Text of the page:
Dave Hingsburger

Doing right by victims of bullying

Hello! I’m in my first year of teaching and I have a couple of students who are being bullied verbally everyday by a group of older boys. Of course, I’ve been working on putting an end to it, but instead of helping my bullied students, the boys have just added me and another new teacher to their list of targets. They are not my students so I can’t directly punish them and their own teacher wouldn’t do anything about it. And their parents are busy rich people who couldn’t be bothered. Any advice?

There’s a book you need to read. The Are Word by Dave Hingsbuger is an amazing practical guide to helping victims of bullying. It’s short, easy to read, and has practical techniques that actually help people. (He wrote it for those who work with people with intellectual disabilities, but what he says is broadly applicable to everyone.)

Some things I think it’s important to acknowledge about this kind of situation (and this is part of what Dave Hingsburger discusses in his book):

  • You might not be powerful enough to make the bullies stop
  • The victims are almost certainly not powerful enough to make the victims stop
  • There are a lot of things you can do for your students, whether or not you can stop the bullies
  • Your students need you, and it’s important to be there for them

Be careful about your ego:

  • You probably want to see yourself as someone who stops bullying
  • Most teachers decent enough to care about vulnerable kids feel that way
  • This can lead to some bad consequences when there are bad things going on that you can’t stop
  • Sometimes teachers who want to believe that they are solving bullying end up talking themselves out of acknowledging bullying when they can’t fix it
  • Or worse, sometimes they convince themselves that teaching victims social skills or other responses will fix bullying
  • That ends up hurting victims really badly, and making them feel like it’s their fault and/or that no adults care very much about what’s happening to them.
  • Don’t do that to their students
  • Acknowledge what’s happening to your students, even when it hurts to admit to yourself that something bad is happening that neither you nor they can fix

Even when you are not powerful enough to control the behavior of bullies, there are a lot of other things you can and should do to help your students. I’ve written before about things adults can often do to help victims of bullying.

tl;dr: Teachers can’t always stop bullying; they can always do things that are at least somewhat helpful to victims of bullying. One of the most important things you can do is to be honest with yourself and your students about the situation. _The Are Word_ by Dave Hingsburger is an incredibly helpful book for anyone who wants to support victims of bullying.

"Don't let people get to you"

I don’t know about you, but I’ve experienced this a lot:

  • I’ll talk about someone being mean or bigoted towards me.
  • And someone will say something like “Don’t let them get to you”, or
  • “Don’t ever let people get under your skin like that, they’re not worth it”

And in my experience, that always makes me feel worse. This is what I eventually figured out about it:

Things hurt.

It’s not your fault that it hurts when people are awful to you.

It’s not your fault you care what people think of you sometimes. (Everyone does.)

Having connections to others matters. And when people we’re connected to are mean, it hurts.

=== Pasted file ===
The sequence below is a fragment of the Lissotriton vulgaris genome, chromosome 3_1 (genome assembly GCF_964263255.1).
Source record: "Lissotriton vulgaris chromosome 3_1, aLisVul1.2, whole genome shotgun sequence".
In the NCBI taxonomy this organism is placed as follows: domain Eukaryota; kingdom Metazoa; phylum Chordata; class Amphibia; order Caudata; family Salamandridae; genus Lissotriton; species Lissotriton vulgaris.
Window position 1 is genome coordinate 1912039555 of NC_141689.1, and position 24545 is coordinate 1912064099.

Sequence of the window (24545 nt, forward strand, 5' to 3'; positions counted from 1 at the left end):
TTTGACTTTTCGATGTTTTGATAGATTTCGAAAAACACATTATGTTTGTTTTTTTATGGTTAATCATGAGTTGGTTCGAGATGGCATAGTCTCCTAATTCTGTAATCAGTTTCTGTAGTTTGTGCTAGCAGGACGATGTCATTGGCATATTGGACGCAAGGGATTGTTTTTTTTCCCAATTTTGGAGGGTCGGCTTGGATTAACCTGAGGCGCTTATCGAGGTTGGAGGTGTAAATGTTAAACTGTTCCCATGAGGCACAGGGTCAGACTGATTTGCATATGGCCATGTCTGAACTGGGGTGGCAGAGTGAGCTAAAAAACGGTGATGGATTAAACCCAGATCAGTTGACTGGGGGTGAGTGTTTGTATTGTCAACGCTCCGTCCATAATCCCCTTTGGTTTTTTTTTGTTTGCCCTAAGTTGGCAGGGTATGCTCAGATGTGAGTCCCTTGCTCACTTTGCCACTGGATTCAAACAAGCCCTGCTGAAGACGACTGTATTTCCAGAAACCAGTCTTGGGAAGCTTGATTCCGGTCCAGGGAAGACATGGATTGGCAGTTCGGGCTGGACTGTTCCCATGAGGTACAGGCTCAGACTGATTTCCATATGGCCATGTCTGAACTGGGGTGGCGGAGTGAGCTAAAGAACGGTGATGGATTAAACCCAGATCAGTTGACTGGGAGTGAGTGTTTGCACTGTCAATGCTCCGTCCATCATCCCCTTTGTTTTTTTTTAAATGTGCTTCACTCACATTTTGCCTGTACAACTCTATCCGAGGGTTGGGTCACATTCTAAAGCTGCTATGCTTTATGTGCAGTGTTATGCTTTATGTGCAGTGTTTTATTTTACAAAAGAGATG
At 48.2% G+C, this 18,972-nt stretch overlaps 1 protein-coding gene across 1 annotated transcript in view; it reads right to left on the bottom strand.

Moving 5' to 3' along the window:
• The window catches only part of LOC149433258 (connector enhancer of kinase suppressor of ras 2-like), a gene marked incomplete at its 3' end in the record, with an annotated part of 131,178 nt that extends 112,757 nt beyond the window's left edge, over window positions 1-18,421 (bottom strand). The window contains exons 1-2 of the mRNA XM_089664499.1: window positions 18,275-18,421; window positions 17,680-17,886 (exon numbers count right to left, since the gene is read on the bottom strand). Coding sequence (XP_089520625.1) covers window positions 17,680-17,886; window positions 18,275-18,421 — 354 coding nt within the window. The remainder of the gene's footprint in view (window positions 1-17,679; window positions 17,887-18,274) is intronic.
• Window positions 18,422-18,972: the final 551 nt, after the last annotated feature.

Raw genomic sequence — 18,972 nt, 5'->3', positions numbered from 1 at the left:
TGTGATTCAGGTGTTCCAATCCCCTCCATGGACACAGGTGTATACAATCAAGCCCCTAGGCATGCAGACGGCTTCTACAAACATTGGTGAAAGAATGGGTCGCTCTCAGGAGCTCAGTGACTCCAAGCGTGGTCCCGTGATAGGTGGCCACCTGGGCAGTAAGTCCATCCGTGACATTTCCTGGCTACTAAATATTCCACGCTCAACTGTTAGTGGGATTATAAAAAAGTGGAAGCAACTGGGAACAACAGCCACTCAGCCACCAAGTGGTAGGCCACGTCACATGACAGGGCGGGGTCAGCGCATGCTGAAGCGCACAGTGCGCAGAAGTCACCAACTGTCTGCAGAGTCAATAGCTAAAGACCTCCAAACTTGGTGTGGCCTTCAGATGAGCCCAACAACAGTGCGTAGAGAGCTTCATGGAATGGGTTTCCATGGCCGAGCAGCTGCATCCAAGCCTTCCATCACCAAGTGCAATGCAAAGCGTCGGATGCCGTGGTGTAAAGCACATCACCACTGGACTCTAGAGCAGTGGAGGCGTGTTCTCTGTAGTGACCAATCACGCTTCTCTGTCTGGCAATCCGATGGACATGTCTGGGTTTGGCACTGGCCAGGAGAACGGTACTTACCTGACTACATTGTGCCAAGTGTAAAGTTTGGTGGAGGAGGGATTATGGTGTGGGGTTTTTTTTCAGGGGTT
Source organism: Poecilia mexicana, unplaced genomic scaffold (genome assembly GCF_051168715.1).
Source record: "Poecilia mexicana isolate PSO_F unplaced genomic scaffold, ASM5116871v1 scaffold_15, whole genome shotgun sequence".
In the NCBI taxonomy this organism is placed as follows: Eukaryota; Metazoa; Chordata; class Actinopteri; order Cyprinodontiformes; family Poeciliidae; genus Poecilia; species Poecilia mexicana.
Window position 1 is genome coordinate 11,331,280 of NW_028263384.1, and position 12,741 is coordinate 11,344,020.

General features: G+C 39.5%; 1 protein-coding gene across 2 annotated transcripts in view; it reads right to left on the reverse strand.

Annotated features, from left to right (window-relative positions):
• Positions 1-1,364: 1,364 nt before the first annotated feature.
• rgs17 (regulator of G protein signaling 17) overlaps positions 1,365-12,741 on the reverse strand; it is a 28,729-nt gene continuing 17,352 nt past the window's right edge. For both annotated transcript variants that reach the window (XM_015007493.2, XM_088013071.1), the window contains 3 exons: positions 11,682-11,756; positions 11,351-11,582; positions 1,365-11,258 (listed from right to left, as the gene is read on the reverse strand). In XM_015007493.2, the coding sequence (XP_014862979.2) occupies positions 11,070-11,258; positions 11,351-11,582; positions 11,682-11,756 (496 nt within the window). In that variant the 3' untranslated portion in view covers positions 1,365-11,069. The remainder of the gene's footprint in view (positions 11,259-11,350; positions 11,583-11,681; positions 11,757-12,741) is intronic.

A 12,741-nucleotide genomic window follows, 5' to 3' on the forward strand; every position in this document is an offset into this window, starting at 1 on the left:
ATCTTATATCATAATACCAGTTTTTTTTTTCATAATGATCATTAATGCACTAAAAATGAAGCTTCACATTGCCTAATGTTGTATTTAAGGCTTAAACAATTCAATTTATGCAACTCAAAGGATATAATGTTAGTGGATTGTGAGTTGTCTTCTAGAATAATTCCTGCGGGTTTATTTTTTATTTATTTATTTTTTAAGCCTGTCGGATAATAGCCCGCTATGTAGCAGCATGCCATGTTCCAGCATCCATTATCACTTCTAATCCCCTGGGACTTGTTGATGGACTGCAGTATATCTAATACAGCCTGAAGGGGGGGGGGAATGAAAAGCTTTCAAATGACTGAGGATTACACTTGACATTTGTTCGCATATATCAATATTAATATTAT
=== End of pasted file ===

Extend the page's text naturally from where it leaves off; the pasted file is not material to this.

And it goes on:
Self esteem talk can end up being yet another stick to beat you with, and that’s not right either. 

Being hurt by mean people doesn’t mean you’re failing. It’s not possible to be completely invulnerable at all times. When someone’s shooting arrows at you, it’s not your fault for failing to make armor fast enough to stop them.

You’re ok. They’re mean.

this ask is about bullying and being an adult who kids ask for help:
i know from experience that it’s important not to teach bullied kids that the way to defend themselves is to mentally place themselves as superior to the bullies, because that can crush the kid’s self-esteem later, & can so easily turn them into someone who bullies a different kid to feel better.
but what should you say to support kids instead?
yrs, a past bullying victim, now older & trying to support kids thru the same thing
realsocialskills said:
I think, before considerations about teaching kids who come to you for help self defense, it’s important to consider what you might be able to do to protect them. You are likely in a position to offer them material protection as well as self-defense advice. This is a situation in which actions speak louder than words.

            

For instance:
Can you offer bullied kids a refuge?
  • If you’re a teacher in a school, can you start a lunch club or recess club where kids can eat and hang out in your classroom instead of going to the playground?
  • If neighborhood kids are coming to you for help, can you make your house or yard a safe space for them to hang out in away from bullies? 

If you’re an adult with some kind of power over kids (eg: a teacher, a youth group leader, etc), you might be able to make some things better by supervising things more:

  • Can you pay close attention to what’s going on, and intervene when the wrong kid gets suspended?
  • (You know from being bullied that the kid who gets caught often isn’t the kid who started it.
  • If you pay enough attention, you might be in a position to protect the kid who is being unjustly punished.)
  • Can you pay attention to when harassment and bullying rules are being broken, and enforce them? Rules can actually make a difference when they are enforced consistently.
  • (For instance: if there’s a rule against touching people’s stuff without permission, can you pay attention to when kids take other people’s stuff and insist that they stop?)
If the bullies are taking or destroying the kid’s possessions in a place that’s hard to supervise, can you offer them a safe place to keep it?
  • Being able to store things in a place bullies can’t get to can make a huge difference
  • For instance, a kid whose science project keeps getting destroyed by bullies can complete it if teachers give her a secure space to store it and work on it
  • A kid whose dolls keep getting destroyed by his brothers will probably be much more ok if an adult gives him a safe place to keep his dolls.
If the bullies are preventing the kids from eating:
  • Can you provide a safe place for them to eat?